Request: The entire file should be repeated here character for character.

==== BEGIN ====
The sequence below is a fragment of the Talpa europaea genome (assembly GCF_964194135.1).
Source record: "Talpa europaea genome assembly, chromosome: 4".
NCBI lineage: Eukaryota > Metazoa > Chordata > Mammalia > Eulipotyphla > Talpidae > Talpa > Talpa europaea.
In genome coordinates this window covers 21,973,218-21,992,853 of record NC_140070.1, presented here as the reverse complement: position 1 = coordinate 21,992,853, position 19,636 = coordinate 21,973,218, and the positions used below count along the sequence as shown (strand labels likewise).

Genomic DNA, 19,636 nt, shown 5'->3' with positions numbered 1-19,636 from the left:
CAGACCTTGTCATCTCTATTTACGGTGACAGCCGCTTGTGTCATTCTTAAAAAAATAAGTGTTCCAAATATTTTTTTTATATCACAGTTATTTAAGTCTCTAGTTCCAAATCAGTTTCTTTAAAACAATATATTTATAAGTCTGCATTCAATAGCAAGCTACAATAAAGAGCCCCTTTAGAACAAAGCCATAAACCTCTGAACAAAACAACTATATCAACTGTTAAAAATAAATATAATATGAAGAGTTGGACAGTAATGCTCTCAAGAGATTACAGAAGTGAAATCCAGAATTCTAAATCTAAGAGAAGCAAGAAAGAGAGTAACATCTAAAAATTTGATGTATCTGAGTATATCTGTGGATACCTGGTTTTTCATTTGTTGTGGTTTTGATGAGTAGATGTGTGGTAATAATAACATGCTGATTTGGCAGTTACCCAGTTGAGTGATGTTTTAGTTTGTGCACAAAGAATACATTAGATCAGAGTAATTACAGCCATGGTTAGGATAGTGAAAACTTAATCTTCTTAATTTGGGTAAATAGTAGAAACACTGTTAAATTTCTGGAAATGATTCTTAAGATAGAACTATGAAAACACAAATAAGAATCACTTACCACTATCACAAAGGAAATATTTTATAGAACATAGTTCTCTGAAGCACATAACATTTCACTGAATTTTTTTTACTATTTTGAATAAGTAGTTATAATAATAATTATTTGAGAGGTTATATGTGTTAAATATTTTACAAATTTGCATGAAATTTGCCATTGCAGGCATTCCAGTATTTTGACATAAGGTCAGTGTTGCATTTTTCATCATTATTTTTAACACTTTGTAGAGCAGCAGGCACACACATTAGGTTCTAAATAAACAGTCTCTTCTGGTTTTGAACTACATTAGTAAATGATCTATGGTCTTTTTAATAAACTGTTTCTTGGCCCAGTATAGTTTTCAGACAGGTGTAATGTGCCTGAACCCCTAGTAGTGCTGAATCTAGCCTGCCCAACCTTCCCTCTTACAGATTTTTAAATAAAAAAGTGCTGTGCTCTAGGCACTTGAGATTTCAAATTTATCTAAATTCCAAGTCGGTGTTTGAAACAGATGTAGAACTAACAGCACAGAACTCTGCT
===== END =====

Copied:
The sequence below is a fragment of the Talpa europaea genome (assembly GCF_964194135.1).
Source record: "Talpa europaea genome assembly, chromosome: 4".
NCBI lineage: Eukaryota > Metazoa > Chordata > Mammalia > Eulipotyphla > Talpidae > Talpa > Talpa europaea.
In genome coordinates this window covers 21,973,218-21,992,853 of record NC_140070.1, presented here as the reverse complement: position 1 = coordinate 21,992,853, position 19,636 = coordinate 21,973,218, and the positions used below count along the sequence as shown (strand labels likewise).

Genomic DNA, 19,636 nt, shown 5'->3' with positions numbered 1-19,636 from the left:
CAGACCTTGTCATCTCTATTTACGGTGACAGCCGCTTGTGTCATTCTTAAAAAAATAAGTGTTCCAAATATTTTTTTTATATCACAGTTATTTAAGTCTCTAGTTCCAAATCAGTTTCTTTAAAACAATATATTTATAAGTCTGCATTCAATAGCAAGCTACAATAAAGAGCCCCTTTAGAACAAAGCCATAAACCTCTGAACAAAACAACTATATCAACTGTTAAAAATAAATATAATATGAAGAGTTGGACAGTAATGCTCTCAAGAGATTACAGAAGTGAAATCCAGAATTCTAAATCTAAGAGAAGCAAGAAAGAGAGTAACATCTAAAAATTTGATGTATCTGAGTATATCTGTGGATACCTGGTTTTTCATTTGTTGTGGTTTTGATGAGTAGATGTGTGGTAATAATAACATGCTGATTTGGCAGTTACCCAGTTGAGTGATGTTTTAGTTTGTGCACAAAGAATACATTAGATCAGAGTAATTACAGCCATGGTTAGGATAGTGAAAACTTAATCTTCTTAATTTGGGTAAATAGTAGAAACACTGTTAAATTTCTGGAAATGATTCTTAAGATAGAACTATGAAAACACAAATAAGAATCACTTACCACTATCACAAAGGAAATATTTTATAGAACATAGTTCTCTGAAGCACATAACATTTCACTGAATTTTTTTTACTATTTTGAATAAGTAGTTATAATAATAATTATTTGAGAGGTTATATGTGTTAAATATTTTACAAATTTGCATGAAATTTGCCATTGCAGGCATTCCAGTATTTTGACATAAGGTCAGTGTTGCATTTTTCATCATTATTTTTAACACTTTGTAGAGCAGCAGGCACACACATTAGGTTCTAAATAAACAGTCTCTTCTGGTTTTGAACTACATTAGTAAATGATCTATGGTCTTTTTAATAAACTGTTTCTTGGCCCAGTATAGTTTTCAGACAGGTGTAATGTGCCTGAACCCCTAGTAGTGCTGAATCTAGCCTGCCCAACCTTCCCTCTTACAGATTTTTAAATAAAAAAGTGCTGTGCTCTAGGCACTTGAGATTTCAAATTTATCTAAATTCCAAGTCGGTGTTTGAAACAGATGTAGAACTAACAGCACAGAACTCTGCT